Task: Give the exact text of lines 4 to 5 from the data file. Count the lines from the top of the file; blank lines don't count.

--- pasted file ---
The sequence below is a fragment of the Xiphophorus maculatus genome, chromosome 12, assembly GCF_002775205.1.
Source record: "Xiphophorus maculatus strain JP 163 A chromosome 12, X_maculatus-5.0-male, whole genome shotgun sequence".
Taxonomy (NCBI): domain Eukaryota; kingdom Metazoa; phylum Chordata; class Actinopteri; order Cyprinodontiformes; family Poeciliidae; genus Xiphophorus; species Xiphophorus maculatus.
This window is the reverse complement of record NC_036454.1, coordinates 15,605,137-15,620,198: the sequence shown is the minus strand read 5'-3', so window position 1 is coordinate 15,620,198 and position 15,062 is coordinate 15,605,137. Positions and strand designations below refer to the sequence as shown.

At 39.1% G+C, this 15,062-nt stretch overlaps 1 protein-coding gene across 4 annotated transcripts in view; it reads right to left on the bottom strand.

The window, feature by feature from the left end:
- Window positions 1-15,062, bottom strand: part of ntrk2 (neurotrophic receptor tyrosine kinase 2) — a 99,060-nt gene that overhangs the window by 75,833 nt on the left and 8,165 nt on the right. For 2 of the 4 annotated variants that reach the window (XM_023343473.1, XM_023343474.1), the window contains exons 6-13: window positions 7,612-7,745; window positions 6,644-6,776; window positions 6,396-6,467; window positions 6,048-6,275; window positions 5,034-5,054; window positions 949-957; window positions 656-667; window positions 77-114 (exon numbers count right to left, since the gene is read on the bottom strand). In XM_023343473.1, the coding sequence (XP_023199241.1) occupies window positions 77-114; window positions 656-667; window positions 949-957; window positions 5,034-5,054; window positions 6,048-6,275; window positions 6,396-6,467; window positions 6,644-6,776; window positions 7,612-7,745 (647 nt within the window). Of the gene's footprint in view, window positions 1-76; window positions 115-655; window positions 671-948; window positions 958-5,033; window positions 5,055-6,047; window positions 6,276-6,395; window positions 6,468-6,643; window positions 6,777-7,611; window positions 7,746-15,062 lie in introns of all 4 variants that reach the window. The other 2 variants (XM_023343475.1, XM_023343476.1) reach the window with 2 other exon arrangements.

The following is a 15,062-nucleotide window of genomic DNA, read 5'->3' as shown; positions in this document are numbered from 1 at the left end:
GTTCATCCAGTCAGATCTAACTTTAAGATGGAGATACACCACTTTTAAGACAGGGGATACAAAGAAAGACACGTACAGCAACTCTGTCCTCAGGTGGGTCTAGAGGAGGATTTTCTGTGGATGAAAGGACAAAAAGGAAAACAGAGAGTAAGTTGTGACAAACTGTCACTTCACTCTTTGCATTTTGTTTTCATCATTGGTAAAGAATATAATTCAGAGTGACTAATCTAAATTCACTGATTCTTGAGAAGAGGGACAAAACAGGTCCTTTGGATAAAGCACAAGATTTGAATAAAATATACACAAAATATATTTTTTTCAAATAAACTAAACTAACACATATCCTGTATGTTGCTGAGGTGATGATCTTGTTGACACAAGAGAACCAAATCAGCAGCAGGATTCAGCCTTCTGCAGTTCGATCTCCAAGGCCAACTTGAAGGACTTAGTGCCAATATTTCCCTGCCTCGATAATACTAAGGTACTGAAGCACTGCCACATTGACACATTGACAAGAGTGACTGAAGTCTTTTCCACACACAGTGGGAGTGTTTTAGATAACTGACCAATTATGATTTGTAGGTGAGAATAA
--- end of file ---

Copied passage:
This window is the reverse complement of record NC_036454.1, coordinates 15,605,137-15,620,198: the sequence shown is the minus strand read 5'-3', so window position 1 is coordinate 15,620,198 and position 15,062 is coordinate 15,605,137. Positions and strand designations below refer to the sequence as shown.

At 39.1% G+C, this 15,062-nt stretch overlaps 1 protein-coding gene across 4 annotated transcripts in view; it reads right to left on the bottom strand.